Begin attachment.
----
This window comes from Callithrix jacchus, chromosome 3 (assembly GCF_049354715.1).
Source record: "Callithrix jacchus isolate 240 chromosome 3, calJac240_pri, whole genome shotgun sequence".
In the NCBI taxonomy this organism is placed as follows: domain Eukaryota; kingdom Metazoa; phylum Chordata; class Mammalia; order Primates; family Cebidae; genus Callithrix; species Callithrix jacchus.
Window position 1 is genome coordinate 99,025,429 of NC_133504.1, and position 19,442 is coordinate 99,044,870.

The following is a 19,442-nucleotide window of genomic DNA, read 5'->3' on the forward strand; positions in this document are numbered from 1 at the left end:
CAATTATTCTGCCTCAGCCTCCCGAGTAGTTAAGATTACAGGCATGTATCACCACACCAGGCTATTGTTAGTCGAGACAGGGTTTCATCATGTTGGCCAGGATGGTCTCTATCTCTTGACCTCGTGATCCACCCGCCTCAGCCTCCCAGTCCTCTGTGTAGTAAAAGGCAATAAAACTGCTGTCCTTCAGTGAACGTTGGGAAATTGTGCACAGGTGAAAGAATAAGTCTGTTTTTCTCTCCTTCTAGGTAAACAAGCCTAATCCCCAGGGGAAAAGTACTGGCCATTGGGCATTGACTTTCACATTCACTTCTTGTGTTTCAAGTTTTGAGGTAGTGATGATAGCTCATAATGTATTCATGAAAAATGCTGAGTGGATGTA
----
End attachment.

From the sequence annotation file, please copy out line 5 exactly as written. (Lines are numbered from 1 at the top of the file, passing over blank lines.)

The following is a 19,442-nucleotide window of genomic DNA, read 5'->3' on the forward strand; positions in this document are numbered from 1 at the left end: